CARROLL COUNTY, Ark. — Another police officer impersonator is harassing people in the Branson area.

You may recall a story we told you about a few weeks ago, where a Branson man pretended to be a police officer and attempted to arrest a worker at Plato’s Cave. That man was arrested. 

Deputies at the Carroll County Sheriff’s Department say a woman who was targeted on August 4th, works at the Tanger Outlet in Branson, but lives in Carroll County.

The victim says when she got off work, she noticed the man in a marked black and white Crown Victoria in the parking lot. She got into her car and he followed her all the way to Blue Eye, Arkansas, where he pulled her over. 

“He asked her if she had been drinking, or had been to a particular park — and took her Sonic drink, smelled of it and then poured it out,” said Major George Frye a deputy with Carroll County Sheriff’s.

However, it didn’t take long for the woman to realize, this guy was a fake.

First his car said Taney County Police — no such agency.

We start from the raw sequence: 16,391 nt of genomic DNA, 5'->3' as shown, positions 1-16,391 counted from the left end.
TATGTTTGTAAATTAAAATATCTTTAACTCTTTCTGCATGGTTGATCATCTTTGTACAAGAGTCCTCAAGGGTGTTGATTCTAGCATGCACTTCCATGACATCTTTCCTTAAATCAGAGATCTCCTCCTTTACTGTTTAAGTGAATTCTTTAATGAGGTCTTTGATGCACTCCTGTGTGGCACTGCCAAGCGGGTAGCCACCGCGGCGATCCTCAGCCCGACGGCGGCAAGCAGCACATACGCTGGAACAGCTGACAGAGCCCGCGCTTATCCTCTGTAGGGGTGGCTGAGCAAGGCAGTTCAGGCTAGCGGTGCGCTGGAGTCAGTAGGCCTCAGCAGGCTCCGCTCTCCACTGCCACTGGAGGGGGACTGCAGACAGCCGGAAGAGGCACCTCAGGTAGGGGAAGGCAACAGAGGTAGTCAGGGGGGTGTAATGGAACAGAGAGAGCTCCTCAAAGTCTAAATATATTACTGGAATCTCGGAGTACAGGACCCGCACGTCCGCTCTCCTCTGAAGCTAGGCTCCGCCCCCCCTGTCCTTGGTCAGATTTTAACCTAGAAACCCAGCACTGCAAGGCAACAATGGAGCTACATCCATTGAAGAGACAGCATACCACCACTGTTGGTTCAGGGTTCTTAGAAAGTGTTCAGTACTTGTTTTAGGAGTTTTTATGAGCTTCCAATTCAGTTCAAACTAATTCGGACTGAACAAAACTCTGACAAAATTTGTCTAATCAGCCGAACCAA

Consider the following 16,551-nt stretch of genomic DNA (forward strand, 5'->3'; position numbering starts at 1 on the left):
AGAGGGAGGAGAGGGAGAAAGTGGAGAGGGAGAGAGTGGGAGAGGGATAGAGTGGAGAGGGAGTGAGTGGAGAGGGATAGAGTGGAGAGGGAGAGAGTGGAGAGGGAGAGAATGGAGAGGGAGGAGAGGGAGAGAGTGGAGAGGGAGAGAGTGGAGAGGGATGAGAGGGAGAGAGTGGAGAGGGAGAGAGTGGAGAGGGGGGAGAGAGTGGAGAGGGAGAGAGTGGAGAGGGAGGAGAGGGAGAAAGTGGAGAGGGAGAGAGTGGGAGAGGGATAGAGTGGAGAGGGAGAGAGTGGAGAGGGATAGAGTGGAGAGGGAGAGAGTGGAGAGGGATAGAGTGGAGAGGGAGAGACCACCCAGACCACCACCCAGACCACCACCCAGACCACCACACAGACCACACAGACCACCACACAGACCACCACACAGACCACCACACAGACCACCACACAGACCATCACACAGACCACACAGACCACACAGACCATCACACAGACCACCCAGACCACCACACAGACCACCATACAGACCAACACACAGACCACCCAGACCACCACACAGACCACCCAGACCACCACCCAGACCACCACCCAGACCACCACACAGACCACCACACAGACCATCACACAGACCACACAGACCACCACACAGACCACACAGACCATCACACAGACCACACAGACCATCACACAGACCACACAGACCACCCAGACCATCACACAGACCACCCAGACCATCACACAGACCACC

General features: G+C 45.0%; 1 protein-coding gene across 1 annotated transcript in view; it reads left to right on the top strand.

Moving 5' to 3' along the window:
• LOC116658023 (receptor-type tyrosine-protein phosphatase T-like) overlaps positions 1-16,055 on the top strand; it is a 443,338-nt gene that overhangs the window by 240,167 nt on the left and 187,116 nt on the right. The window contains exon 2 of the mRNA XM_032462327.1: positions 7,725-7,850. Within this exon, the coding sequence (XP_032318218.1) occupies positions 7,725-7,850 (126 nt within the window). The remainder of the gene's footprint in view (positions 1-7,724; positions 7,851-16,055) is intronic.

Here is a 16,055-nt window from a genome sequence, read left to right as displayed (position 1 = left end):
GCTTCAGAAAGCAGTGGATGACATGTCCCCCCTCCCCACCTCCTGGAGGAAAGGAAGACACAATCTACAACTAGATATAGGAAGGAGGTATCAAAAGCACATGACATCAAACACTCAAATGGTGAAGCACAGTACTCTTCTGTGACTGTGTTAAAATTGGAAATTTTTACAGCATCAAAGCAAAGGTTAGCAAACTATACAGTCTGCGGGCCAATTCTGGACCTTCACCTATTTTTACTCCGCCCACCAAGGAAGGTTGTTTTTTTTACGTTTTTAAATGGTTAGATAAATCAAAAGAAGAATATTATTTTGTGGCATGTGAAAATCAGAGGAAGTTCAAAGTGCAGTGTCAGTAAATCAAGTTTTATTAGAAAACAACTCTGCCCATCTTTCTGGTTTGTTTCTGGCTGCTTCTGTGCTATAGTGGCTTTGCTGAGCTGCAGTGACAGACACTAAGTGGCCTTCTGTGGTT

She also noticed that the long bar lights on top of the car were too narrow — and there was no spotlight. 

Major Frye says, there were other clues that he was not the real deal. 

“The officer..supposed officer himself.. was wearing all black, but had no badge on his shirt, no name tag, no emblems on the front. Only had a patch on one of the sleeves.. that she thought said something like Sheriff, but she couldn’t read it very well,” said Major Frye.

“He was not wearing a firearm, was not wearing a taser, handcuffs..or a radio,” he said, “He peered into her car and then suddenly jumped back into his own…and then drove away quickly back into Missouri.”

The man then peered into her window and suddenly got back into his car and drove back to Missouri.

So, if you are pulled over and you have questions in your mind as to whether or not you’re dealing with a real officer..there are tell tell signs you can look for.

“Normally, if it’s a traffic stop, it would be a marked unit, Major Frye said, “A correctly marked unit. Not one of an agency that doesn’t exist.”

“Normally the officer, male or female, would be wearing a uniform,” said Frye, “and in your own ought to make a point of looking at the uniforms that the deputies or police officers wear, so that you would recognize them when you see them.” 

Frye also said that on some occasions, legitimate police officers will be in unmarked cars and plain clothes. So, it’s best to call 911 if you’re unsure about a traffic stop.

That police officer impersonator was spotted again the next day at Tanger Outlet.